RSPB Fairburn Ings 12 September 2015

Yesterday, with a well earned day off work, I decided to take a trip to RSPB Fairburn Ings.

An aerial view of the site

An aerial view of the site

This is a reserve just near Castleford, and despite being half-an-hour from York, it’s a site I’ve never got round to visiting before. Fortunately, it was a lovely day and there was plenty going on.

We started out by walking East from the RSPB shop, along the South edge of the big lake, parallel with the river.

The scrub before the lake opened out was full of smaller birds, including Blue, Great and Coal Tits, Goldfinches, Robins, Goldcrests, and Greenfinches. There were also good sized flocks of Long-tailed Tits roaming the place.

Long-tailed Tit Fairburn Ings, November 2015

Long-tailed Tit
Fairburn Ings, November 2015

The lake itself had a wide range of waterbirds present. The first thing that leapt out were the sheer numbers of Coot, with hundreds of adults and juveniles spread across the body of water.

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DSC02130There were also plenty of Mute Swans, and more Shoveler in one place than I’ve seen in a while.

Most of the waterfowl you’d expect from this sort of location in winter were about, and Goldeneye, Pochard, Teal, and Wigeon were all spotted. There were also significant numbers of Great-crested Grebe.

Juvenile Great-crested Grebe

Juvenile Great-crested Grebe

I’m always happy to see Tufted Ducks, and they were another bird in significant numbers on the lake. At this time of year, many are moulting into winter plumage and can look grey, and often be mistaken for Scaup.

DSC02298All the islands were providing a home to lots of cormorants, along with Greylag and Canada Goose. There were also one or two kingfishers flying up and down the lakeside and channels.

Also, for the first time this Autumn/Winter, a small group of 15-20 Fieldfare passed overhead, but they weren’t stopping anywhere nearby.

The other bird that was moving about was a lone female Goosander. Sadly, she just wouldn’t come into decent light. Or rather, she was in bright sun, but backlit. Meaning all the photos look like this:

DSC02265 DSC02264If you are curious, you can tell this is a female as she has an orange head. The male’s head is irridescent green. In winter you are far more likely to see females than males, as the males tend to migrate while the females stay on site with this years young. So the ratio of female to male can be 2:1.

In that bottom picture, she’s doing something called ‘snorkelling’. This is how they find fish, swimming around spotting prey, then diving and catching it underwater. This female caught a perch just after this, but it escaped her before I could get a photo. Or before she could get the meal.

Back at the shop/cafe for lunch, we had a stroll around the feeders and saw Tree Sparrows and a Willow Tit.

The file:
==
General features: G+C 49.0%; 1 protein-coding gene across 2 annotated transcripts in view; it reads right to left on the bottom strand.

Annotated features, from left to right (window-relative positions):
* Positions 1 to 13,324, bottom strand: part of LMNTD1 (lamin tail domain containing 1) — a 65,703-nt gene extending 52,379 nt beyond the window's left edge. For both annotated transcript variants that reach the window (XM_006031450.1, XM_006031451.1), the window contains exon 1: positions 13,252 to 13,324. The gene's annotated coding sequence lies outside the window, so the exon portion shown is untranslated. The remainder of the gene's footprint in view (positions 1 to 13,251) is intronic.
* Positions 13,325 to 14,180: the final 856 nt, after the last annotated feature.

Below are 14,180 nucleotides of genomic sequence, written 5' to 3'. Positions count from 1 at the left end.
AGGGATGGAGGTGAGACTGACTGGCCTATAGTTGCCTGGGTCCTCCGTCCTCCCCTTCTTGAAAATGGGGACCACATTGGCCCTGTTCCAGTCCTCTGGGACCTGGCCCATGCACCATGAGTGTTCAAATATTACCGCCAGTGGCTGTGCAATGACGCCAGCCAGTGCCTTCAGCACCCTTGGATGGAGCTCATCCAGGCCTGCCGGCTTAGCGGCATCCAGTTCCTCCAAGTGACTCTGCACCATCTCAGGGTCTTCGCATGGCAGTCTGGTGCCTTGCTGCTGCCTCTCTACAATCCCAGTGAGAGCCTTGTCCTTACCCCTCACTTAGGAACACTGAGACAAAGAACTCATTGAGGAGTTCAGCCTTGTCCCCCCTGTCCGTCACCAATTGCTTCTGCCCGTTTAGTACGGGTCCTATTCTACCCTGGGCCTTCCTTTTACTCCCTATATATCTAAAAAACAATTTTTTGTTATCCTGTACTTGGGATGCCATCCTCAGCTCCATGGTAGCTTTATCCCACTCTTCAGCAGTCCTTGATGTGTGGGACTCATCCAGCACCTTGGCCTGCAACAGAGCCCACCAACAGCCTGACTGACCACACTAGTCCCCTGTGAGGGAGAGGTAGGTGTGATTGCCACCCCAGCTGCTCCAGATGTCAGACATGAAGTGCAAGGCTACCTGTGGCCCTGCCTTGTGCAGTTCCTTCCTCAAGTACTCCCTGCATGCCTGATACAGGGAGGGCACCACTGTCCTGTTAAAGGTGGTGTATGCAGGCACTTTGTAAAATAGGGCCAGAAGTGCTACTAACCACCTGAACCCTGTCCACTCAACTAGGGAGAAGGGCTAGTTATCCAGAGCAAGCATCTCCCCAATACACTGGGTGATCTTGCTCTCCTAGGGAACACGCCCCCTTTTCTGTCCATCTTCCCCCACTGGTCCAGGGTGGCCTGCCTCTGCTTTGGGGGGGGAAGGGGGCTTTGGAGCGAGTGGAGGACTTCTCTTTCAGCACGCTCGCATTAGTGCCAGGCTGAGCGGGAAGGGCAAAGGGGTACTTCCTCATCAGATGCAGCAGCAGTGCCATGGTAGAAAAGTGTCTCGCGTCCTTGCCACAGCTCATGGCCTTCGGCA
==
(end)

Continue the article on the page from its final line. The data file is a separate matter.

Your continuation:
DSC02381There were also plenty of ‘Mugger Robins’ around the reserve. By which I mean those Robins that have learned that birdwatchers tend to have snacks and are kindly disposed towards a friendly and photogenic bird. Quid pro quo, I shared a bit of flapjack from the hand, and several Robins posed for this years calendar and christmas cards!

DSC02333 DSC02371 DSC02212Also cleaning up around the feeders were those perennial rubbish bins, Pheasants and Grey Squirrels.

I have mixed emotions about both these species. On the one hand, they are attractive and charismatic (well, the squirrels are). But on the other, as introduced non-native species they can cause quite a bit of damage. That’s not their fault, we introduced them. But it still raises a question.

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We finally moved down to the flashes on the West of the site in the hope of seeing a Short-Eared Owl. No such luck, in fact barring a single Kestrel and Sparrowhawk, there were no birds of prey seen. But there were Curlew, more waterfowl, and lapwings. Also, the kestrel at one point flushed a Snipe from the reedbeds.

DSC02422 (1024x569) DSC02404 (1024x286) DSC02416 (1024x668)There were also several Little Egrets present.

I still find it weird that just ten years ago this would be a rarity and the source of much excitement, whereas now it would seem more unusual not to see one. Unlike the Pheasants, the Egrets have made this move of their own accord.

DSC02433 (1024x618) DSC02396 (1024x652)That’s all from Fairburn. I’ll leave you with a few more pictures, just because I can!

Later today there will be one more picture from Fairburn Ings, and it will be the basis of a caption competition with an actual prize. So tell your friends!

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Willow Tit Note the solid cap, an easy way to distinguish from Coal Tits

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Another Long-tailed Tit

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Great-crested Grebe juvenile

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Robin

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Willow Tit. Almost identical to Marsh Tit.

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I welcome thoughts, comments and questions, so please feel free to share anything at all. Thanks, David

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